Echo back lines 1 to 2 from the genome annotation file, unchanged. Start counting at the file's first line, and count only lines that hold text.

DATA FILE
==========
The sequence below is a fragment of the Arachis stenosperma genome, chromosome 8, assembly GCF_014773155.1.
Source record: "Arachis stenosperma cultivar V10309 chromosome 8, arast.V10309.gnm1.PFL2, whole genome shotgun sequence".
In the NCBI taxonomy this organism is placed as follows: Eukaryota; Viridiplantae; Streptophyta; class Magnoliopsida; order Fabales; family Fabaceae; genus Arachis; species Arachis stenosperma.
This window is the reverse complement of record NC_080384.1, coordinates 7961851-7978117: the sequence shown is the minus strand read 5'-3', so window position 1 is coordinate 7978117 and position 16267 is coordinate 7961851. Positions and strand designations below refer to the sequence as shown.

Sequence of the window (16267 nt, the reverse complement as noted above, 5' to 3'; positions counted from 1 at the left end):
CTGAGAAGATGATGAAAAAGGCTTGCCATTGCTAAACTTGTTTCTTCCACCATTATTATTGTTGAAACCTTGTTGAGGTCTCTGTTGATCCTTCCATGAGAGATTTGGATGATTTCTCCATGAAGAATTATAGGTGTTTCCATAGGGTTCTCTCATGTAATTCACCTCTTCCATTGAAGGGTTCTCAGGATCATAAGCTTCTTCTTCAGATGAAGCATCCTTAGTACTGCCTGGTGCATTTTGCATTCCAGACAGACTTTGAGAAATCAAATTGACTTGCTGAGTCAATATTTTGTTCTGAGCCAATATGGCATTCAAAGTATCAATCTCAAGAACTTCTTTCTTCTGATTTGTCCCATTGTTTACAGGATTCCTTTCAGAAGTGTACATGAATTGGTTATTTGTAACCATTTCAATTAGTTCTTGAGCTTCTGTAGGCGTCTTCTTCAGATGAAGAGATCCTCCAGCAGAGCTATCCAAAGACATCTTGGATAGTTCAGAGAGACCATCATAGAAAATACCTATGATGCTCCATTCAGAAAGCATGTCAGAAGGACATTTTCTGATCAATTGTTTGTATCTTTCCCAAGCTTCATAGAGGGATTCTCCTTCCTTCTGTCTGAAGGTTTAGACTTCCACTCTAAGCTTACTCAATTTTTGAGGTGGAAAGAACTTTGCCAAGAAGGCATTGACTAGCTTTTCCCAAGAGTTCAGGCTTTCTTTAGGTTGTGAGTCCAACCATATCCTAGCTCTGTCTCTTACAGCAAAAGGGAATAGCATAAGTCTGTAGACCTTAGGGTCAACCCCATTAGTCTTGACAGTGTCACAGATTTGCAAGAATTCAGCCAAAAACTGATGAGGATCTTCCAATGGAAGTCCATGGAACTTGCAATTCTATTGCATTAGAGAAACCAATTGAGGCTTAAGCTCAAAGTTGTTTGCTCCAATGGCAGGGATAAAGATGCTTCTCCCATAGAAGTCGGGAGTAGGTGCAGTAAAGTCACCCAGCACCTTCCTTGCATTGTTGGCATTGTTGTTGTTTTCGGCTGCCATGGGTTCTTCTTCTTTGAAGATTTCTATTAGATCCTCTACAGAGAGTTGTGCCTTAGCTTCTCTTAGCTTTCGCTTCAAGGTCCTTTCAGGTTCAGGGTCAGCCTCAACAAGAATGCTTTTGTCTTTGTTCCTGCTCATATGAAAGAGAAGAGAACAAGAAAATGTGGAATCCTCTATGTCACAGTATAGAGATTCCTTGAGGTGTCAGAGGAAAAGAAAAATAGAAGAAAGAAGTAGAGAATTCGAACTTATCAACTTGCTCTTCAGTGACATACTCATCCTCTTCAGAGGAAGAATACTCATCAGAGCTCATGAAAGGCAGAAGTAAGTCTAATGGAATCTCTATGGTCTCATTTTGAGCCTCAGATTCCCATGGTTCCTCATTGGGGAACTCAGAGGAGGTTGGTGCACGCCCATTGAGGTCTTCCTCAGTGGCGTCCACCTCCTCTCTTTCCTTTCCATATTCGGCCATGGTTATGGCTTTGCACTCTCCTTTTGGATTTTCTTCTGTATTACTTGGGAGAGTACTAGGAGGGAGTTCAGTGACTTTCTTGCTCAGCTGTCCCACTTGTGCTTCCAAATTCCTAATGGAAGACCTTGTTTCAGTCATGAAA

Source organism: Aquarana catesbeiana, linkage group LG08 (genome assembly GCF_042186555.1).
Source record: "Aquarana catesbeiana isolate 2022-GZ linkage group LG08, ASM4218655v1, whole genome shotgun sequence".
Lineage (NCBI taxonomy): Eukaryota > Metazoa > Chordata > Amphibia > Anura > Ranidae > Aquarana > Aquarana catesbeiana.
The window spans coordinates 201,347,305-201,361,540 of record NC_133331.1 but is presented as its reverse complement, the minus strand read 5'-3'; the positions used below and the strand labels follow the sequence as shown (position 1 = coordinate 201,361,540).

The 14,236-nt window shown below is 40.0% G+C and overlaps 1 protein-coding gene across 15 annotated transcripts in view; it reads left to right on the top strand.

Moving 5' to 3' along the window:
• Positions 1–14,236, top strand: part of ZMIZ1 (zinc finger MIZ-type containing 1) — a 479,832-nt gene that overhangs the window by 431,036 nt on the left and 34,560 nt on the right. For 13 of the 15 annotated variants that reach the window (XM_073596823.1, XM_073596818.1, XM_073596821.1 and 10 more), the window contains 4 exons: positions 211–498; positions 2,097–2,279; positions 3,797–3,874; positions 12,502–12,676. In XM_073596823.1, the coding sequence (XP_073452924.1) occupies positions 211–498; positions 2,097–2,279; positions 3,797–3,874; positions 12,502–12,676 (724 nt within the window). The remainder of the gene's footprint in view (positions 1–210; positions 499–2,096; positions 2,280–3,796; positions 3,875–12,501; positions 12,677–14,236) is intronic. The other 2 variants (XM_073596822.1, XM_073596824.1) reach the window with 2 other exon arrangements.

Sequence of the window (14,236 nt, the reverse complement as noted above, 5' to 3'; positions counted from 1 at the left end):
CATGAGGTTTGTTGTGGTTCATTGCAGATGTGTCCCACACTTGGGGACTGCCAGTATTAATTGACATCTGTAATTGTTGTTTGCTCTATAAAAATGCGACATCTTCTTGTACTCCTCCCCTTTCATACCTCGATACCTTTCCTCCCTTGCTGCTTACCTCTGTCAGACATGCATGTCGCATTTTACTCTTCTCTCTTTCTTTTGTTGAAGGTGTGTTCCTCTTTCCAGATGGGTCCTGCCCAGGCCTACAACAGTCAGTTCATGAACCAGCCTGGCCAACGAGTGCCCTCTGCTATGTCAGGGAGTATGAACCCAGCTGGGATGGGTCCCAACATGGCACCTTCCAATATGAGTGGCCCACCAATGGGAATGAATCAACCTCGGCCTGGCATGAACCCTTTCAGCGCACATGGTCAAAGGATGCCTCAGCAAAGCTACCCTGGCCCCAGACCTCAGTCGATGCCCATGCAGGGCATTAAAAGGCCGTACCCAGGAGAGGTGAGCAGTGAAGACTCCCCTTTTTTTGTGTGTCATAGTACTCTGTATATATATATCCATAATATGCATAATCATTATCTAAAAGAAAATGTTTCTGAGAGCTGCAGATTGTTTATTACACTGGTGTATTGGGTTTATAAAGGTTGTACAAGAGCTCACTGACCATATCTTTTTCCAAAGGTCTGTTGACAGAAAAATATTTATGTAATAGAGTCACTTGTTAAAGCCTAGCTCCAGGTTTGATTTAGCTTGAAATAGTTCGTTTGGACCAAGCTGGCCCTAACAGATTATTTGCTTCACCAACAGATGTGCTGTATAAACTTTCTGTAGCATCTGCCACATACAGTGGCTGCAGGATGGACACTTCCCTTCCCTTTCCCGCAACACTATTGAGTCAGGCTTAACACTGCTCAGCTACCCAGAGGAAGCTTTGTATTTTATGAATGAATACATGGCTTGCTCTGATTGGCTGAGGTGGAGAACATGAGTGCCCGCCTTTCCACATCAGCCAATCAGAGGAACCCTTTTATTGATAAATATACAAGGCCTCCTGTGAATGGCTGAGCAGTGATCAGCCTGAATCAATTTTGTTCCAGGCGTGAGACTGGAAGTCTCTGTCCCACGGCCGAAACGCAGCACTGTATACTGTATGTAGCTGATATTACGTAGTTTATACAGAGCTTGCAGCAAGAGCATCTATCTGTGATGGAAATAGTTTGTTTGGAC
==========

The sequence below is a fragment of the Arachis stenosperma genome, chromosome 8, assembly GCF_014773155.1.
Source record: "Arachis stenosperma cultivar V10309 chromosome 8, arast.V10309.gnm1.PFL2, whole genome shotgun sequence".